Lufthansa tentatively plans to reinstate its full US network from the second half of July, using its “big Atlantic fleet”, amid uncertainty over when Washington will relax its travel restrictions.
Speaking during a Paris Air Forum event on 21 June, Lufthansa Group chief executive Carsten Spohr said the operator faced a challenge trying “to understand what the voices are from the US about opening up”.
Germany has relaxed its quarantine requirements for travellers from the USA, but that has yet to be reciprocated.
Amid some positive indications in that regard, Lufthansa has “now decided to basically put the big Atlantic fleet to a certain degree on for the second half of July, covering every destination in the US”, Spohr says.
“Is that right or is it wrong? We’ll see. If it turns out we were wrong, we’ll take the aircraft out before they operate again.”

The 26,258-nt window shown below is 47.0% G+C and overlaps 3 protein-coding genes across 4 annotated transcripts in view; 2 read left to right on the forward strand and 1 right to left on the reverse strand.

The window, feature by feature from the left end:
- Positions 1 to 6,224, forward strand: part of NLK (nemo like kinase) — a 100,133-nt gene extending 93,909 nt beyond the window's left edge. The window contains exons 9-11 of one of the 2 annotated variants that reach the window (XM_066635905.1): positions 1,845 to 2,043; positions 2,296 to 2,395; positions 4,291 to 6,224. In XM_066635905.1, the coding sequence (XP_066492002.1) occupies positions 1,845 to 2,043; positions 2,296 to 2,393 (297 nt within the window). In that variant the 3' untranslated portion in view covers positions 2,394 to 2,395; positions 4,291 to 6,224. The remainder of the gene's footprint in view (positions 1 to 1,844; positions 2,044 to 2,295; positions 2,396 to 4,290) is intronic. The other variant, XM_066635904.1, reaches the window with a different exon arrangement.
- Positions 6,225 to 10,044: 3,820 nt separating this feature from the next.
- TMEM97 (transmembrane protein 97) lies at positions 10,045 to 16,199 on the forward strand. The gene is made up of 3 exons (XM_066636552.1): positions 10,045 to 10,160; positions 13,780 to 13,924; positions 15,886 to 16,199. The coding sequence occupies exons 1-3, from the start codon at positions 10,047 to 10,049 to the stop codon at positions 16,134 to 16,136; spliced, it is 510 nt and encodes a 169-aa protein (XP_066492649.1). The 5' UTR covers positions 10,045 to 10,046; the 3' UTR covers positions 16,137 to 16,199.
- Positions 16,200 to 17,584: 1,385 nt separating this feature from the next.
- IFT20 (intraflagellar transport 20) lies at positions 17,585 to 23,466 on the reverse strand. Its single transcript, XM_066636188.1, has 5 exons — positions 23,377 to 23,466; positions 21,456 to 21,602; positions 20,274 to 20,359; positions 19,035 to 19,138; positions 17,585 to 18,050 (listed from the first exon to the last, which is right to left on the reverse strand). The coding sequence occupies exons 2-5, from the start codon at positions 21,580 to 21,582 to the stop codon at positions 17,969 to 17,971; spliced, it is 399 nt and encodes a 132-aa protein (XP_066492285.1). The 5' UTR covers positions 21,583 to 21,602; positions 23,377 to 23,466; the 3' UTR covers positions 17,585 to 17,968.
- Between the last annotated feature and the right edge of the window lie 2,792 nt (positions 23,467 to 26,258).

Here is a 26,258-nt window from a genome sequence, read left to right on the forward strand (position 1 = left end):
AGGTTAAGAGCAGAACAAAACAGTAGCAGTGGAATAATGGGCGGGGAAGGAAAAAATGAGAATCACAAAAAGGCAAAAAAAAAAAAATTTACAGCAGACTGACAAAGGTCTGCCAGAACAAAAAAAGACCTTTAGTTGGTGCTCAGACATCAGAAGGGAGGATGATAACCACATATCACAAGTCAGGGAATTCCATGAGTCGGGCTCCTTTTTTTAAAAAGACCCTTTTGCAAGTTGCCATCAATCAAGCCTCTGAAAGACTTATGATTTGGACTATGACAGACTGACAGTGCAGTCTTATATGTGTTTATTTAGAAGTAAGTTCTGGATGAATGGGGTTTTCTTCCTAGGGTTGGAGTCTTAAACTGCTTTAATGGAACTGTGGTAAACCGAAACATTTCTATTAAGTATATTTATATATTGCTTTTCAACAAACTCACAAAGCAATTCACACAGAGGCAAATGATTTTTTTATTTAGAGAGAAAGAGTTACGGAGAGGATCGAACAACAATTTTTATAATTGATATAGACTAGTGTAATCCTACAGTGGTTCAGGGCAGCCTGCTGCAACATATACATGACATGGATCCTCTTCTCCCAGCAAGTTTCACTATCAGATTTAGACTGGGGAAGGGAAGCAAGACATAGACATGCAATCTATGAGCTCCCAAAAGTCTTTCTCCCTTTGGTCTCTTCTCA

Cirium schedules data shows that Lufthansa’s mainline operation served 19 US destinations in early 2020, before the pandemic devastated global airline connectivity. It is operating to 15 of those destinations in June 2021, data suggests, but at much-reduced frequencies, with seats on US services down 65% on the same month in 2019.
Austin, Charlotte, Philadelphia and San Diego are the four destinations that would return in July under current scheduling assumptions.
Of the aircraft types that Lufthansa mainline operated on its pre-crisis transatlantic routes, Airbus A340-600s, A380s and Boeing 747-400s are unlikely to return to service, the carrier has previously indicated.
But most of its A330s, A340-300s, A350-900s and 747-8Is have been brought back into service, Cirium fleets data suggests.
Regarding Luftahnsa’s entire network, Spohr notes that scheduling has become increasingly short-term during the pandemic.
“We used to do two schedules a year as an industry, we have moved to four schedules some time ago, we are now basically into weekly scheduling, even on the long-range side,” he says.